The detailed, 22-page AAR sent to Pentagon planners by members of F Company describes the Michigan soldiers’ training experience in grisly detail, covering everything from the MOB to the poor quality of the barracks, mess halls, medical care, training facilities, equipment, gymnasium and transportation. In addition, the AAR describes the condition of the weapons provided, the amount of ammunition F Company soldiers expended in training, and the quality of the instruction provided by the reservists of the 91st Division, a non-combat training command filled with inexperienced reservists called up to train the war fighters for missions they themselves had never performed using weapons and tactics they had never used. The kindest thing said of them in the report is that they showed up for work most of the time.
One paragraph about the availability of training ammunition described in the AAR sums up the frustrating situation in which F Company found itself:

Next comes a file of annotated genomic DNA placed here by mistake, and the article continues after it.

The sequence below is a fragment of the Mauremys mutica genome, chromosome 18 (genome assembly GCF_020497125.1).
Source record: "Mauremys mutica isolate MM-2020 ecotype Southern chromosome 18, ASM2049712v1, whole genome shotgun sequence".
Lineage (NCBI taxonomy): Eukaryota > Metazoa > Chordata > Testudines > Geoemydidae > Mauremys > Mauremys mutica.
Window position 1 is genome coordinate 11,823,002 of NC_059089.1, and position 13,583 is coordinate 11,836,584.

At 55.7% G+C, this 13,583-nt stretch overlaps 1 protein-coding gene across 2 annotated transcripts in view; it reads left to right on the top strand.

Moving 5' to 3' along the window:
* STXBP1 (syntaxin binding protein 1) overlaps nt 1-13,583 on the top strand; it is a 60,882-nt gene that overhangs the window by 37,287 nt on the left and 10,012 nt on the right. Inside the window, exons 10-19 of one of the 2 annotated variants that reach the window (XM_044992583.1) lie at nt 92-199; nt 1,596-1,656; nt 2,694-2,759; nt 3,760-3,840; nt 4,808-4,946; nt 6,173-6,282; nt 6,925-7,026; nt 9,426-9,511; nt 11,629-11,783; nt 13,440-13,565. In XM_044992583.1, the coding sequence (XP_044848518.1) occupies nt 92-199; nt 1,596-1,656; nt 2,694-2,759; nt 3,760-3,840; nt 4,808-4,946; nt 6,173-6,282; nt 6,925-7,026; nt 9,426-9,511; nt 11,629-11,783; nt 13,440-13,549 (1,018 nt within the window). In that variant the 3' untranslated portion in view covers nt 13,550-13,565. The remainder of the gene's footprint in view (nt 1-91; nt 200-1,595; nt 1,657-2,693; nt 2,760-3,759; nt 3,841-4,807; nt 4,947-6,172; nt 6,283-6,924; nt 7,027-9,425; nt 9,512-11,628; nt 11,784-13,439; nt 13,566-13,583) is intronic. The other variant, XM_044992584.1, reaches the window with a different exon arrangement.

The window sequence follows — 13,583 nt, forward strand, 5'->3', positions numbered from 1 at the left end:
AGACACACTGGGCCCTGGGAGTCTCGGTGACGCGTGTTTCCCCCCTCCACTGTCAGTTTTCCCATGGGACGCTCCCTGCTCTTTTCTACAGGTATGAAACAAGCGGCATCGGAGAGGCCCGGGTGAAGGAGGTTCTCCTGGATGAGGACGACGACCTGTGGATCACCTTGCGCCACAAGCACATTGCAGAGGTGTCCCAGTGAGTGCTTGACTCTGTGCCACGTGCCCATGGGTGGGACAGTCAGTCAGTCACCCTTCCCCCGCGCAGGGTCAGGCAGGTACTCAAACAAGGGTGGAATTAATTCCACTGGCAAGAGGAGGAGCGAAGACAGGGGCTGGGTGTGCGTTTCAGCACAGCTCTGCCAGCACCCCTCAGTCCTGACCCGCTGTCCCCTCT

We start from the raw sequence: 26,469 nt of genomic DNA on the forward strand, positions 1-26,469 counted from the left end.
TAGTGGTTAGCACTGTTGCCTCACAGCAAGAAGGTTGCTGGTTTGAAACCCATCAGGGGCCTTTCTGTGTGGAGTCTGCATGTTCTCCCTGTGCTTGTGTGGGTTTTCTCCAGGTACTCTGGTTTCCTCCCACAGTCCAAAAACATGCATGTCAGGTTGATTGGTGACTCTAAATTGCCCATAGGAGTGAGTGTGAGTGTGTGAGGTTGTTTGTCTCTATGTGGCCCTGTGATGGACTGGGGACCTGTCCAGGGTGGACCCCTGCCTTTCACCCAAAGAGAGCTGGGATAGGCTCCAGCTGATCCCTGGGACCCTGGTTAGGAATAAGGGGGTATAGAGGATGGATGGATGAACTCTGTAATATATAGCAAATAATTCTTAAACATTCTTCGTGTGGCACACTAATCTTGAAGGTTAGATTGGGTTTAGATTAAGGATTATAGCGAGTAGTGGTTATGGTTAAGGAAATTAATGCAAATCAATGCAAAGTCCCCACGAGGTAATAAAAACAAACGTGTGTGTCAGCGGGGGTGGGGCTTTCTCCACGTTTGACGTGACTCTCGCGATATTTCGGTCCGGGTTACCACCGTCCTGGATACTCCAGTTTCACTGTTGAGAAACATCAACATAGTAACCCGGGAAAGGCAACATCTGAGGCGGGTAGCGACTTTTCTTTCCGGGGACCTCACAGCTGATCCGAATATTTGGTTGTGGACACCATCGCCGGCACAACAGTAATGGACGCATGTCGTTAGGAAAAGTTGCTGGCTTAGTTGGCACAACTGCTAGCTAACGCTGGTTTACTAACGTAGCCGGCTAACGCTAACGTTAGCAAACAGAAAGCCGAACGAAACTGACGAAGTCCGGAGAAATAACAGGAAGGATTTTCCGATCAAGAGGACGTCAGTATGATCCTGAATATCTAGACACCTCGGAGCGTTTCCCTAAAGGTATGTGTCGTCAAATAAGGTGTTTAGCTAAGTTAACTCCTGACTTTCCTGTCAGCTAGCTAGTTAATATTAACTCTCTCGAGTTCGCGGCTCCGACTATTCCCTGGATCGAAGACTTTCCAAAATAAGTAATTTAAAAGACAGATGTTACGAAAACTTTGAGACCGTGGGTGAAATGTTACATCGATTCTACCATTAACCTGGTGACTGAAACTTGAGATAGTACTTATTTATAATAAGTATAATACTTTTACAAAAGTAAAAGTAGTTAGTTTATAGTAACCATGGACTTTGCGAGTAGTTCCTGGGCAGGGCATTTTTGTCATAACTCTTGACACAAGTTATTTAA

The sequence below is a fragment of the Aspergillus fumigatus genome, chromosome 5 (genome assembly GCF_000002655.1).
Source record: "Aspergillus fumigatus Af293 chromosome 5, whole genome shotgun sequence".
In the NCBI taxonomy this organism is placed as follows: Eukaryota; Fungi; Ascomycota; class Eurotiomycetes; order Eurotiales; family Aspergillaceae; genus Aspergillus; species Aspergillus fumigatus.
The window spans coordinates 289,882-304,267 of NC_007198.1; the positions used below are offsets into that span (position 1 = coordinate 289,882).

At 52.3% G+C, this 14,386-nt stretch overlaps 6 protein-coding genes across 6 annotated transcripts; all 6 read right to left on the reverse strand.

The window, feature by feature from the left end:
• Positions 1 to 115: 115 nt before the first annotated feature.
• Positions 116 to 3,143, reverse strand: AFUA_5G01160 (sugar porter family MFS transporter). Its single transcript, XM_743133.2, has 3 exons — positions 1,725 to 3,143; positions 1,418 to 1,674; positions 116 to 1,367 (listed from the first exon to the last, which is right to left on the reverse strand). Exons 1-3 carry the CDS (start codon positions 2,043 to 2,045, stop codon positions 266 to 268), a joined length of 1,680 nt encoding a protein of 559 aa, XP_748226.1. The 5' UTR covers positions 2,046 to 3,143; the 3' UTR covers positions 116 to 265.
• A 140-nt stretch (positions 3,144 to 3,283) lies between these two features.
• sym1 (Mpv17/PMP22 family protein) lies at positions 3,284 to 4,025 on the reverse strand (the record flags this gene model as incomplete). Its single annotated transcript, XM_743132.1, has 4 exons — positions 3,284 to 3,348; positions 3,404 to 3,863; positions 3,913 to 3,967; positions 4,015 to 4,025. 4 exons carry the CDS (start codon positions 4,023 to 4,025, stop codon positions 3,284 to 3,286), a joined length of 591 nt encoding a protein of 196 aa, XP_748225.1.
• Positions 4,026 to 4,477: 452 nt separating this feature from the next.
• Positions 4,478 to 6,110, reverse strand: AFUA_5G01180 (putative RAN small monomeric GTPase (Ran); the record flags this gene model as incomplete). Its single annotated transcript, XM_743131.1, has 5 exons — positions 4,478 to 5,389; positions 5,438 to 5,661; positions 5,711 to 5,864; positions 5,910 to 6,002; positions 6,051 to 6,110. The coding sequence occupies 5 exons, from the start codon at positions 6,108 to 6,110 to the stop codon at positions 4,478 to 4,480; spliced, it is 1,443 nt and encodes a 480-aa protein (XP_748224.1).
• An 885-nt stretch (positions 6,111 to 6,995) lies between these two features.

“Ammo for training is key when training for combat.”
“We are not a CS (combat support) or a CSS (combat services support) unit: We are Infantry – ‘we fight.’ I cannot put it any simpler than that. While here, we fired 24 rounds to zero and 40 rounds to qualify. We were then given 120 rounds of blank ammo for the entire SASO training block. Who in their right mind signed off on this?
“We have been called away from our homes and families for hostile operations. We are owed a chance to be trained properly and given the tools to obtain that objective. I, and all the soldiers resent the fact that we are just ‘checking the blocks’ to be moved into theater. As an 11B [infantry MOS] we are suppose to fire the AT-4, use a claymore mine, throw hand grenades, fire the [Mk-]203 grenade launcher, fire our crew-served weapons, fire the Mk-19 grenade launcher, fire a .50 cal machine gun; almost none of which has taken place. While in theater we will be expected to execute any number of tasks, most will involve infantry duties and accomplishing the bare minimum is not an option when my soldiers are in the game. May God have mercy on your souls, you miserable wretches.”
In response to a DefenseWatch request for comment on the AAR by F Company commander Maj. Thomas Woodward, senior MIARNG officials provided this written statement from Col. James R. Anderson, assistant adjutant general, which stated in part: